Papua New Guinea has a wonderfully rich cultural heritage and this certainly extends to its artwork. The diversity and vibrancy displayed in this area are quite astounding but that shouldn’t be a surprise when you consider there are over 700 different tribal groups throughout the country. Artworks range from beautifully carved wooden sculptures to imposing masks of all sizes as well as pottery and even face painting.
In this first post in our ‘Art and tribal artefacts of PNG’ series, we take a closer look at the inspiration behind some of these PNG artworks as well as give you some ideas about where you can find these unique pieces.
Inspiration and tools of the trade
People are inspired to create art from a great many things and PNG artists are no different. They draw their influence from a wide range of avenues, such as their religious or spiritual beliefs and their environment (which includes their flora, fauna and animals).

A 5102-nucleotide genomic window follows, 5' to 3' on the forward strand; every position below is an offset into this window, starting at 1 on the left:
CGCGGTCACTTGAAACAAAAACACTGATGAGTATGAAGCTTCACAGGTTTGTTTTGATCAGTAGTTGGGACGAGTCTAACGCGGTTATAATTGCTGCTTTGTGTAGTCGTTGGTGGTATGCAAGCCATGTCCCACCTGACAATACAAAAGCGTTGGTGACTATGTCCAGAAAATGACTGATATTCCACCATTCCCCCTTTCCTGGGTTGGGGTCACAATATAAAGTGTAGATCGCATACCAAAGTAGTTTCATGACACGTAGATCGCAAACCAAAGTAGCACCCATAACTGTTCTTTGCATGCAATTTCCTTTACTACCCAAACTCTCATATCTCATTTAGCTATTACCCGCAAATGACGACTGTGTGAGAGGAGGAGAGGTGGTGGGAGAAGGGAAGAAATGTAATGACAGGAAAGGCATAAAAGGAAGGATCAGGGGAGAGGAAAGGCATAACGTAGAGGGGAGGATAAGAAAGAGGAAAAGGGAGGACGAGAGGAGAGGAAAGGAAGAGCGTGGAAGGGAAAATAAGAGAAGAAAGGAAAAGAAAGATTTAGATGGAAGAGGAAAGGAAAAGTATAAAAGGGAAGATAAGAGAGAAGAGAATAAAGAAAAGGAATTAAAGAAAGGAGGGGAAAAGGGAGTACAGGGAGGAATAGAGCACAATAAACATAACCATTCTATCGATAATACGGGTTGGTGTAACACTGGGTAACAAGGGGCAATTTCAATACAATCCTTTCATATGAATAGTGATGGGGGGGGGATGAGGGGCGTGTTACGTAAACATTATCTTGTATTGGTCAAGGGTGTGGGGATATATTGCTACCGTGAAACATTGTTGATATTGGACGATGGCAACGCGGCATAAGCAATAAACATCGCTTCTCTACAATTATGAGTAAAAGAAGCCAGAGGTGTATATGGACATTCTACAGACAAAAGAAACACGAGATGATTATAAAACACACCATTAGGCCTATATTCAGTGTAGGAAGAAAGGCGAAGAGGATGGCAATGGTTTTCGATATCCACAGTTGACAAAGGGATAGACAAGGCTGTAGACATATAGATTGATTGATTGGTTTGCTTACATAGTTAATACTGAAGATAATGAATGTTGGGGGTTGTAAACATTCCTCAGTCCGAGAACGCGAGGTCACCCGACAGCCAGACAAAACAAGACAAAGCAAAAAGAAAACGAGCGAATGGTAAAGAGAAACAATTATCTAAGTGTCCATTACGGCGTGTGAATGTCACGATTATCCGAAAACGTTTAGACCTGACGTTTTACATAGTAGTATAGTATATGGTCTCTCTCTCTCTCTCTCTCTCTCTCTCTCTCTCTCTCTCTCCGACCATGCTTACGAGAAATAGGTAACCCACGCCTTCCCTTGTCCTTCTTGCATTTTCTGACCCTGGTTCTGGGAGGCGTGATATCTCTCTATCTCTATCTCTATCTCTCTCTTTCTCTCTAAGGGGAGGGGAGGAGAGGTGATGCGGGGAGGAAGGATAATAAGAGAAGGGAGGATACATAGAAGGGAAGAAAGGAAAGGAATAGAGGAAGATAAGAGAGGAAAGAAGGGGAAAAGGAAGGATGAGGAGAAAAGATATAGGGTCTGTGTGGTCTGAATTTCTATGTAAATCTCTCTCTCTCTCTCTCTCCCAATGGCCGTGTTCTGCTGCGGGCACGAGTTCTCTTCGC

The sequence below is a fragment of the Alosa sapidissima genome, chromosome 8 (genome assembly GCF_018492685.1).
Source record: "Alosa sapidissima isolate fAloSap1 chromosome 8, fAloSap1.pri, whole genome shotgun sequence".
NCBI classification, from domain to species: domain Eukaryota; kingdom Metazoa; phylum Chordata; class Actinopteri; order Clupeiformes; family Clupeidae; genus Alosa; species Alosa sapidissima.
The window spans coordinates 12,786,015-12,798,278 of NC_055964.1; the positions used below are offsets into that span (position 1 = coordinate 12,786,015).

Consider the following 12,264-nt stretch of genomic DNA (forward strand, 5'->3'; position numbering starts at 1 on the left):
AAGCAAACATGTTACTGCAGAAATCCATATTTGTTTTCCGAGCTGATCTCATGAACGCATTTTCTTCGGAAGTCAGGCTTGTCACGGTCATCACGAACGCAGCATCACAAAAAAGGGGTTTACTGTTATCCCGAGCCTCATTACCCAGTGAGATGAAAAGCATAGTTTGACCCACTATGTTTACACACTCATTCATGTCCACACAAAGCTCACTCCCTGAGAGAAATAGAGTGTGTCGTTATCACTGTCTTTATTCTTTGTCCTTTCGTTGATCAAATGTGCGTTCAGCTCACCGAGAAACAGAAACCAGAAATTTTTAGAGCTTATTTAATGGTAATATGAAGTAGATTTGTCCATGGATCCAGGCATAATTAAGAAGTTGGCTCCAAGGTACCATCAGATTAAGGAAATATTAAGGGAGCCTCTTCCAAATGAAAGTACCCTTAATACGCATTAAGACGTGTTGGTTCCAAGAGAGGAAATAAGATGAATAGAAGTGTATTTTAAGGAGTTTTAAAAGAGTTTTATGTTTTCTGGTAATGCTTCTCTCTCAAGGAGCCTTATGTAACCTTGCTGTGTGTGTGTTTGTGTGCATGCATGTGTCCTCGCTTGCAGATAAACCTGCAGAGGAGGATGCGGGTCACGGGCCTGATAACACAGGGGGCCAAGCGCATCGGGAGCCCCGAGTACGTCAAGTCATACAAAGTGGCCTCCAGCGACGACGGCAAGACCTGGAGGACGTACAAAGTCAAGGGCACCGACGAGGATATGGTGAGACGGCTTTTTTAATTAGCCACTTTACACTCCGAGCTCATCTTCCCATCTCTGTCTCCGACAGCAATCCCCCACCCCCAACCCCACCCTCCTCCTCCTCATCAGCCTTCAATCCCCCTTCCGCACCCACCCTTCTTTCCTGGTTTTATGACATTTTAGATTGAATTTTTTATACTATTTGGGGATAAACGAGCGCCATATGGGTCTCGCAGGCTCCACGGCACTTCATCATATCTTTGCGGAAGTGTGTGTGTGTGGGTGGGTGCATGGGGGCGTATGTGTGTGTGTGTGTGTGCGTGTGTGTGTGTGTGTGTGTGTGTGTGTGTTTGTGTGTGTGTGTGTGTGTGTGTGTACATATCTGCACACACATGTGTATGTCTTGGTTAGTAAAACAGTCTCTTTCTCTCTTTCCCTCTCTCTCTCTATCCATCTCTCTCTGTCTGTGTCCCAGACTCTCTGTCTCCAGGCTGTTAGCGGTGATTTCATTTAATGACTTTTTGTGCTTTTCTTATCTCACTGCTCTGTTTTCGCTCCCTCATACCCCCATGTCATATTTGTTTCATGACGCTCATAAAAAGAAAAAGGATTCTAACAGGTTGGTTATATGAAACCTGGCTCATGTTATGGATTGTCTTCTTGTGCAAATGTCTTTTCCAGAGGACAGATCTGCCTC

Artists are keen to showcase the natural beauty of PNG in their art so often use local orange wood to carve facial sculptures and masks. They then use shells, native grass fronds and cassowary feathers as decoration.
PNG art and artefacts are also well known for their vibrant colours. Many artists use paints made from native plants combined with other ingredients – such as sap and clay – to decorate their paintings and carvings.